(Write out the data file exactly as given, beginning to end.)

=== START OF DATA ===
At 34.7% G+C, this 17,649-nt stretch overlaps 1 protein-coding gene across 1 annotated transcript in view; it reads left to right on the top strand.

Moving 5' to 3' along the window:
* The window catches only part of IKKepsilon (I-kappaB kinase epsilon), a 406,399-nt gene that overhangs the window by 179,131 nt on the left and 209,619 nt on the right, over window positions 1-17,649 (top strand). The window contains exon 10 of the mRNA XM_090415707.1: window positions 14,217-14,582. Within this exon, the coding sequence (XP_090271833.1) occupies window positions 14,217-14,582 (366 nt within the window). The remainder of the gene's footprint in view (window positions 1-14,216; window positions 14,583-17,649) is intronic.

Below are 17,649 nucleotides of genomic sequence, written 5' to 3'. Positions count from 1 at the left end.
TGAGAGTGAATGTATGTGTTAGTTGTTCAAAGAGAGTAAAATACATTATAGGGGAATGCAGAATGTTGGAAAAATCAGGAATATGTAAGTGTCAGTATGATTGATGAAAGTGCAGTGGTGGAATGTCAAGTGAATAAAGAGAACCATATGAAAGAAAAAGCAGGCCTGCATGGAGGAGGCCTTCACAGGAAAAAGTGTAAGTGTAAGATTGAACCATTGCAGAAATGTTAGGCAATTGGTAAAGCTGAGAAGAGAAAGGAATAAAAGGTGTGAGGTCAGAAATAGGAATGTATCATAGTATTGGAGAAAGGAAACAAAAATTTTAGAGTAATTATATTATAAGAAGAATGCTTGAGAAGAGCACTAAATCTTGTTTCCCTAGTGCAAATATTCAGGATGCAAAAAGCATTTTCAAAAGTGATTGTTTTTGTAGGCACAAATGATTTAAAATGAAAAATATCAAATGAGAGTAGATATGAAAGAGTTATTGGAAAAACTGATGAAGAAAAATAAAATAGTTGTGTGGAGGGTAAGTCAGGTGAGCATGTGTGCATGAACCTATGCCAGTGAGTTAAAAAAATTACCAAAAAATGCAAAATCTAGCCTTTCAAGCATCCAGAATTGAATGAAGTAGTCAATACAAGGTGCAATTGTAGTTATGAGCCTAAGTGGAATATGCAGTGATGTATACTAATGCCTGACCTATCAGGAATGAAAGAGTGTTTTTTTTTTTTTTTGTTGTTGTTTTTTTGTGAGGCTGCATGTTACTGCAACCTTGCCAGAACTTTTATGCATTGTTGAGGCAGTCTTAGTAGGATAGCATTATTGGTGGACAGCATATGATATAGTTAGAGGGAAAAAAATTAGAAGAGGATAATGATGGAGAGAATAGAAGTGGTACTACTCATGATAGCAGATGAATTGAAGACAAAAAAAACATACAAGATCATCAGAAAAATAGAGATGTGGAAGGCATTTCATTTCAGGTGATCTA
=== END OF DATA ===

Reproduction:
At 34.7% G+C, this 17,649-nt stretch overlaps 1 protein-coding gene across 1 annotated transcript in view; it reads left to right on the top strand.

Moving 5' to 3' along the window:
* The window catches only part of IKKepsilon (I-kappaB kinase epsilon), a 406,399-nt gene that overhangs the window by 179,131 nt on the left and 209,619 nt on the right, over window positions 1-17,649 (top strand). The window contains exon 10 of the mRNA XM_090415707.1: window positions 14,217-14,582. Within this exon, the coding sequence (XP_090271833.1) occupies window positions 14,217-14,582 (366 nt within the window). The remainder of the gene's footprint in view (window positions 1-14,216; window positions 14,583-17,649) is intronic.

Below are 17,649 nucleotides of genomic sequence, written 5' to 3'. Positions count from 1 at the left end.
TGAGAGTGAATGTATGTGTTAGTTGTTCAAAGAGAGTAAAATACATTATAGGGGAATGCAGAATGTTGGAAAAATCAGGAATATGTAAGTGTCAGTATGATTGATGAAAGTGCAGTGGTGGAATGTCAAGTGAATAAAGAGAACCATATGAAAGAAAAAGCAGGCCTGCATGGAGGAGGCCTTCACAGGAAAAAGTGTAAGTGTAAGATTGAACCATTGCAGAAATGTTAGGCAATTGGTAAAGCTGAGAAGAGAAAGGAATAAAAGGTGTGAGGTCAGAAATAGGAATGTATCATAGTATTGGAGAAAGGAAACAAAAATTTTAGAGTAATTATATTATAAGAAGAATGCTTGAGAAGAGCACTAAATCTTGTTTCCCTAGTGCAAATATTCAGGATGCAAAAAGCATTTTCAAAAGTGATTGTTTTTGTAGGCACAAATGATTTAAAATGAAAAATATCAAATGAGAGTAGATATGAAAGAGTTATTGGAAAAACTGATGAAGAAAAATAAAATAGTTGTGTGGAGGGTAAGTCAGGTGAGCATGTGTGCATGAACCTATGCCAGTGAGTTAAAAAAATTACCAAAAAATGCAAAATCTAGCCTTTCAAGCATCCAGAATTGAATGAAGTAGTCAATACAAGGTGCAATTGTAGTTATGAGCCTAAGTGGAATATGCAGTGATGTATACTAATGCCTGACCTATCAGGAATGAAAGAGTGTTTTTTTTTTTTTTTGTTGTTGTTTTTTTGTGAGGCTGCATGTTACTGCAACCTTGCCAGAACTTTTATGCATTGTTGAGGCAGTCTTAGTAGGATAGCATTATTGGTGGACAGCATATGATATAGTTAGAGGGAAAAAAATTAGAAGAGGATAATGATGGAGAGAATAGAAGTGGTACTACTCATGATAGCAGATGAATTGAAGACAAAAAAAACATACAAGATCATCAGAAAAATAGAGATGTGGAAGGCATTTCATTTCAGGTGATCTA